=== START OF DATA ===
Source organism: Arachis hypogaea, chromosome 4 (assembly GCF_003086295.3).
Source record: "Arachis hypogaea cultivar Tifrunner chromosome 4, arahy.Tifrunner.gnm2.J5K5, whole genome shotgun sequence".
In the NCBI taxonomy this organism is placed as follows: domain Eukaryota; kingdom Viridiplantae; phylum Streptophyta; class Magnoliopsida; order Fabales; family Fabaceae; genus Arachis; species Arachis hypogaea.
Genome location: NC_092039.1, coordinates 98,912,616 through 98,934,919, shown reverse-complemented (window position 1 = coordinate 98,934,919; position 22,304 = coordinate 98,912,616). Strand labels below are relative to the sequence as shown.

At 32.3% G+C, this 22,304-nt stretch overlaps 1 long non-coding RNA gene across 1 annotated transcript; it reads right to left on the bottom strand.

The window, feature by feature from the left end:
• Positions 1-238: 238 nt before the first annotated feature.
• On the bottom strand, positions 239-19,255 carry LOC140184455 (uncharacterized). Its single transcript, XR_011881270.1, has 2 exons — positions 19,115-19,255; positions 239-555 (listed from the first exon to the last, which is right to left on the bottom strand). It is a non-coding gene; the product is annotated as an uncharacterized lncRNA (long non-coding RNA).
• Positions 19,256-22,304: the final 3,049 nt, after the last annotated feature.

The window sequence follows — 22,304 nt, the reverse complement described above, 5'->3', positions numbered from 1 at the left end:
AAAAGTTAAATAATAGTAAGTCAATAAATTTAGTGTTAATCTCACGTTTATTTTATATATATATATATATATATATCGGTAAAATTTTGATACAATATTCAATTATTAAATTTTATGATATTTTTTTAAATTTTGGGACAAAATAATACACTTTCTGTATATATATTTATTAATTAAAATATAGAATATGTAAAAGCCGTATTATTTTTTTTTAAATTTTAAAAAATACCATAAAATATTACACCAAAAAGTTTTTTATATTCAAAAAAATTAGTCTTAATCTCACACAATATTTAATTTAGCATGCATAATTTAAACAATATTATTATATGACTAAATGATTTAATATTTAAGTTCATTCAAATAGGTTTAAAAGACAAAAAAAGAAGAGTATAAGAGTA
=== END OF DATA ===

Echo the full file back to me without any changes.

Source organism: Arachis hypogaea, chromosome 4 (assembly GCF_003086295.3).
Source record: "Arachis hypogaea cultivar Tifrunner chromosome 4, arahy.Tifrunner.gnm2.J5K5, whole genome shotgun sequence".
In the NCBI taxonomy this organism is placed as follows: domain Eukaryota; kingdom Viridiplantae; phylum Streptophyta; class Magnoliopsida; order Fabales; family Fabaceae; genus Arachis; species Arachis hypogaea.
Genome location: NC_092039.1, coordinates 98,912,616 through 98,934,919, shown reverse-complemented (window position 1 = coordinate 98,934,919; position 22,304 = coordinate 98,912,616). Strand labels below are relative to the sequence as shown.

At 32.3% G+C, this 22,304-nt stretch overlaps 1 long non-coding RNA gene across 1 annotated transcript; it reads right to left on the bottom strand.

The window, feature by feature from the left end:
• Positions 1-238: 238 nt before the first annotated feature.
• On the bottom strand, positions 239-19,255 carry LOC140184455 (uncharacterized). Its single transcript, XR_011881270.1, has 2 exons — positions 19,115-19,255; positions 239-555 (listed from the first exon to the last, which is right to left on the bottom strand). It is a non-coding gene; the product is annotated as an uncharacterized lncRNA (long non-coding RNA).
• Positions 19,256-22,304: the final 3,049 nt, after the last annotated feature.

The window sequence follows — 22,304 nt, the reverse complement described above, 5'->3', positions numbered from 1 at the left end:
AAAAGTTAAATAATAGTAAGTCAATAAATTTAGTGTTAATCTCACGTTTATTTTATATATATATATATATATATATCGGTAAAATTTTGATACAATATTCAATTATTAAATTTTATGATATTTTTTTAAATTTTGGGACAAAATAATACACTTTCTGTATATATATTTATTAATTAAAATATAGAATATGTAAAAGCCGTATTATTTTTTTTTAAATTTTAAAAAATACCATAAAATATTACACCAAAAAGTTTTTTATATTCAAAAAAATTAGTCTTAATCTCACACAATATTTAATTTAGCATGCATAATTTAAACAATATTATTATATGACTAAATGATTTAATATTTAAGTTCATTCAAATAGGTTTAAAAGACAAAAAAAGAAGAGTATAAGAGTA